MPI topic: Shared memory

Experimental html version of Parallel Programming in MPI, OpenMP, and PETSc by Victor Eijkhout. download the textbook at https:/
\[ \newcommand\inv{^{-1}}\newcommand\invt{^{-t}} \newcommand\bbP{\mathbb{P}} \newcommand\bbR{\mathbb{R}} \newcommand\defined{ \mathrel{\lower 5pt \hbox{${\equiv\atop\mathrm{\scriptstyle D}}$}}} \] 12.1 : Recognizing shared memory
12.2 : Shared memory for windows
12.2.1 : Pointers to a shared window
12.2.2 : Querying the shared structure
12.2.3 : Heat equation example
12.2.4 : Shared bulk data
Back to Table of Contents

12 MPI topic: Shared memory

Some programmers are under the impression that MPI would not be efficient on shared memory, since all operations are done through what looks like network calls. This is not correct: many MPI implementations have optimizations that detect shared memory and can exploit it, so that data is copied, rather than going through a communication layer. (Conversely, programming systems for shared memory such as OpenMP can actually have inefficiencies associated with thread handling.) The main inefficiency associated with using MPI on shared memory is then that processes can not actually share data.

The one-sided MPI calls (chapter  MPI topic: One-sided communication  ) can also be used to emulate shared memory, in the sense that an origin process can access data from a target process without the target's active involvement. However, these calls do not distinguish between actually shared memory and one-sided access across the network.

In this chapter we will look at the ways MPI can interact with the presence of actual shared memory. (This functionality was added in the MPI-3 standard.) This relies on the MPI_Win windows concept, but otherwise uses direct access of other processes' memory.

12.1 Recognizing shared memory

crumb trail: > mpi-shared > Recognizing shared memory

MPI's one-sided routines take a very symmetric view of processes: each process can access the window of every other process (within a communicator). Of course, in practice there will be a difference in performance depending on whether the origin and target are actually on the same shared memory, or whether they can only communicate through the network. For this reason MPI makes it easy to group processes by shared memory domains using MPI_Comm_split_type  .

Here the split_type parameter has to be from the following (short) list:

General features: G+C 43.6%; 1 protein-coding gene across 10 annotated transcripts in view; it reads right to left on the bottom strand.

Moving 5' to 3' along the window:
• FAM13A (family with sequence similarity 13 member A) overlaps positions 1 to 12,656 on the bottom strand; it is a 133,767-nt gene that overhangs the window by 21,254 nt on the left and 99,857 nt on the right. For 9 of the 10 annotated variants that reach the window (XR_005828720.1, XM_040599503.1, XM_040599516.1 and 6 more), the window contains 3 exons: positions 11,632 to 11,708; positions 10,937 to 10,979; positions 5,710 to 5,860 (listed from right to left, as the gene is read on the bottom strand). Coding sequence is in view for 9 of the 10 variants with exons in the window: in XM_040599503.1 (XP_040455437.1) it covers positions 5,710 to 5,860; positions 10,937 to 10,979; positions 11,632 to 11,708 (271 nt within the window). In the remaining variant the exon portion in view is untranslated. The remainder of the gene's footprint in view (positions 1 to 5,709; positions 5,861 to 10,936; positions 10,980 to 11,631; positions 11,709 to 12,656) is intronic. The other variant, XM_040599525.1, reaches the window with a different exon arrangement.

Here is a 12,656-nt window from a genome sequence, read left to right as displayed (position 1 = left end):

Splitting by shared memory: \begingroup \def\snippetcodefraction{.45} \def\snippettextfraction{.5} \csnippetwithoutput{commsplittype}{examples/mpi/c}{commsplittype} \endgroup

Exercise Write a program that uses MPI_Comm_split_type to analyze for a run

  1. How many nodes there are;
  2. How many processes there are on each node.
If you run this program on an unequal distribution, say 10 processes on 3 nodes, what distribution do you find? \lstinputlisting{examples/mpi/c/nodecount.runout}
End of exercise

Remark The OpenMPI implementation of MPI has a number of non-standard split types, such as OMPI_COMM_TYPE_SOCKET ; see

End of remark

MPL note Similar to ordinary communicator splitting  7.1 : communicator:: split_shared. End of MPL note

12.2 Shared memory for windows

crumb trail: > mpi-shared > Shared memory for windows

Processes that exist on the same physical shared memory should be able to move data by copying, rather than through MPI send/receive calls -- which of course will do a copy operation under the hood. In order to do such user-level copying:

  1. We need to create a shared memory area with MPI_Win_allocate_shared  . This creates a window with the unified memory model (see section  9.5.1  ); and
  2. We need to get pointers to where a process' area is in this shared space; this is done with MPI_Win_shared_query  .

12.2.1 Pointers to a shared window

crumb trail: > mpi-shared > Shared memory for windows > Pointers to a shared window

The first step is to create a window (in the sense of one-sided MPI; section  9.1  ) on the processes on one node. Using the MPI_Win_allocate_shared call presumably will put the memory close to the socket on which the process runs.